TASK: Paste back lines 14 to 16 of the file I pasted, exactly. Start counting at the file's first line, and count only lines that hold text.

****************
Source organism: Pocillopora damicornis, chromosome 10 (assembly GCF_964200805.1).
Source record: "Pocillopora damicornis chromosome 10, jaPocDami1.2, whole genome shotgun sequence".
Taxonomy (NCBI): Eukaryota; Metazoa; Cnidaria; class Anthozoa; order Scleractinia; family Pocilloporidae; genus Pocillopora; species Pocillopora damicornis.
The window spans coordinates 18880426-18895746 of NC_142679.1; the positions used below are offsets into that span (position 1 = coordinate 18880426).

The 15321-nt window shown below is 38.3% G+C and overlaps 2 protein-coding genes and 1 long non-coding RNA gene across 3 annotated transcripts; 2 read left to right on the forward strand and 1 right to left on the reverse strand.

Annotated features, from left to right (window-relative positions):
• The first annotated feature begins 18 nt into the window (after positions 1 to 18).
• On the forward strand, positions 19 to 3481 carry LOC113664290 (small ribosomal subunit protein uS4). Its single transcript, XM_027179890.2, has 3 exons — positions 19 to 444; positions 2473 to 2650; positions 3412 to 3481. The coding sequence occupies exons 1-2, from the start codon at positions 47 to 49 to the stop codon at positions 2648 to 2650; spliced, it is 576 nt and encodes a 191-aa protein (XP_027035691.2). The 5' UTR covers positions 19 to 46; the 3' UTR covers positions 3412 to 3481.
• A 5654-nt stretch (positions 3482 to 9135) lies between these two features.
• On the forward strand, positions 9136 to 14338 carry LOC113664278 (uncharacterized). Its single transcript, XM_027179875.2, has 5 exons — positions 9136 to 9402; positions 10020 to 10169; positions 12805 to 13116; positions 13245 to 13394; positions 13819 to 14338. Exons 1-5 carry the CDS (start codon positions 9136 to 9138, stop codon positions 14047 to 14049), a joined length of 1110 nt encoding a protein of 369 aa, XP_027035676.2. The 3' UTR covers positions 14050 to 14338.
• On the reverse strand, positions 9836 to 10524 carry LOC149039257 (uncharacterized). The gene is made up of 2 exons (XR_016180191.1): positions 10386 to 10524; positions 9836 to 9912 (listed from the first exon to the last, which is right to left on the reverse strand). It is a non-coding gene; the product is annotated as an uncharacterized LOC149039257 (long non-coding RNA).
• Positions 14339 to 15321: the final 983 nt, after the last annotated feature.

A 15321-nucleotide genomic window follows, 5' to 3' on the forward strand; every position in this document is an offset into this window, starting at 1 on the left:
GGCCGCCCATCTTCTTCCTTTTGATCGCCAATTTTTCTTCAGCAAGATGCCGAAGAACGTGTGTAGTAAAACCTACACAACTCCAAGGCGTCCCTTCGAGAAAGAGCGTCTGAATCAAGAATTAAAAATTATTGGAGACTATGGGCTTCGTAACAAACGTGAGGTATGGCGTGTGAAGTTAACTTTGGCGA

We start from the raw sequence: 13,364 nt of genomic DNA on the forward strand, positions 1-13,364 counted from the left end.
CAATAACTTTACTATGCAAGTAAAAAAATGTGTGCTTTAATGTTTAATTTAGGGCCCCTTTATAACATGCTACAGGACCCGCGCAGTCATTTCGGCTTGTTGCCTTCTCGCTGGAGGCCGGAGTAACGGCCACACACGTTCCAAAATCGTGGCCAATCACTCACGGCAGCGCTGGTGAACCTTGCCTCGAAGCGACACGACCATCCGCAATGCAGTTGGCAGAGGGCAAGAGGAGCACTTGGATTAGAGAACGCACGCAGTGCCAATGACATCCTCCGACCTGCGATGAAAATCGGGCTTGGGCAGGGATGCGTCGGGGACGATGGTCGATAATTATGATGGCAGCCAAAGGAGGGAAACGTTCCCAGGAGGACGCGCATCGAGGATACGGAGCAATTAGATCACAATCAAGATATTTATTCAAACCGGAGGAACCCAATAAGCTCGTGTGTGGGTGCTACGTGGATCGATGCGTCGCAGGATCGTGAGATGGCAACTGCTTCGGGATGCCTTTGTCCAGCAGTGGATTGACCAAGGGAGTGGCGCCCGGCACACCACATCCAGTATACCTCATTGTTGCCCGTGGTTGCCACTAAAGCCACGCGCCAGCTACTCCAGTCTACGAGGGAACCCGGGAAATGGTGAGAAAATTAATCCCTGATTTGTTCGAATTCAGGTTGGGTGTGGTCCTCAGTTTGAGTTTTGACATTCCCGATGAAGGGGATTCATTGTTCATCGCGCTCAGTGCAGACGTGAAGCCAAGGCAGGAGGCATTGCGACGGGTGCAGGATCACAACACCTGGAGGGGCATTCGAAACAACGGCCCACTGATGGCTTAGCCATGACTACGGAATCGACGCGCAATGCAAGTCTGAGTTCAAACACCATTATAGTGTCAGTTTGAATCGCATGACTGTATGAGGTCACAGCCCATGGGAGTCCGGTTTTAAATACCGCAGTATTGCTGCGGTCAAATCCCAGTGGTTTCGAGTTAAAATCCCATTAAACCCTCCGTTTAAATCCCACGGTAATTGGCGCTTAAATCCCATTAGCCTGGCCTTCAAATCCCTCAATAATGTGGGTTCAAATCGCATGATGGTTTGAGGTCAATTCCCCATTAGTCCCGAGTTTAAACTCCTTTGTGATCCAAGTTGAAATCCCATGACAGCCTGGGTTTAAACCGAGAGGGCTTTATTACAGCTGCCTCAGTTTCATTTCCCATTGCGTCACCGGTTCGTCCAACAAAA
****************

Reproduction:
GGCCGCCCATCTTCTTCCTTTTGATCGCCAATTTTTCTTCAGCAAGATGCCGAAGAACGTGTGTAGTAAAACCTACACAACTCCAAGGCGTCCCTTCGAGAAAGAGCGTCTGAATCAAGAATTAAAAATTATTGGAGACTATGGGCTTCGTAACAAACGTGAGGTATGGCGTGTGAAGTTAACTTTGGCGA

We start from the raw sequence: 13,364 nt of genomic DNA on the forward strand, positions 1-13,364 counted from the left end.
CAATAACTTTACTATGCAAGTAAAAAAATGTGTGCTTTAATGTTTAATTTAGGGCCCCTTTATAACATGCTACAGGACCCGCGCAGTCATTTCGGCTTGTTGCCTTCTCGCTGGAGGCCGGAGTAACGGCCACACACGTTCCAAAATCGTGGCCAATCACTCACGGCAGCGCTGGTGAACCTTGCCTCGAAGCGACACGACCATCCGCAATGCAGTTGGCAGAGGGCAAGAGGAGCACTTGGATTAGAGAACGCACGCAGTGCCAATGACATCCTCCGACCTGCGATGAAAATCGGGCTTGGGCAGGGATGCGTCGGGGACGATGGTCGATAATTATGATGGCAGCCAAAGGAGGGAAACGTTCCCAGGAGGACGCGCATCGAGGATACGGAGCAATTAGATCACAATCAAGATATTTATTCAAACCGGAGGAACCCAATAAGCTCGTGTGTGGGTGCTACGTGGATCGATGCGTCGCAGGATCGTGAGATGGCAACTGCTTCGGGATGCCTTTGTCCAGCAGTGGATTGACCAAGGGAGTGGCGCCCGGCACACCACATCCAGTATACCTCATTGTTGCCCGTGGTTGCCACTAAAGCCACGCGCCAGCTACTCCAGTCTACGAGGGAACCCGGGAAATGGTGAGAAAATTAATCCCTGATTTGTTCGAATTCAGGTTGGGTGTGGTCCTCAGTTTGAGTTTTGACATTCCCGATGAAGGGGATTCATTGTTCATCGCGCTCAGTGCAGACGTGAAGCCAAGGCAGGAGGCATTGCGACGGGTGCAGGATCACAACACCTGGAGGGGCATTCGAAACAACGGCCCACTGATGGCTTAGCCATGACTACGGAATCGACGCGCAATGCAAGTCTGAGTTCAAACACCATTATAGTGTCAGTTTGAATCGCATGACTGTATGAGGTCACAGCCCATGGGAGTCCGGTTTTAAATACCGCAGTATTGCTGCGGTCAAATCCCAGTGGTTTCGAGTTAAAATCCCATTAAACCCTCCGTTTAAATCCCACGGTAATTGGCGCTTAAATCCCATTAGCCTGGCCTTCAAATCCCTCAATAATGTGGGTTCAAATCGCATGATGGTTTGAGGTCAATTCCCCATTAGTCCCGAGTTTAAACTCCTTTGTGATCCAAGTTGAAATCCCATGACAGCCTGGGTTTAAACCGAGAGGGCTTTATTACAGCTGCCTCAGTTTCATTTCCCATTGCGTCACCGGTTCGTCCAACAAAA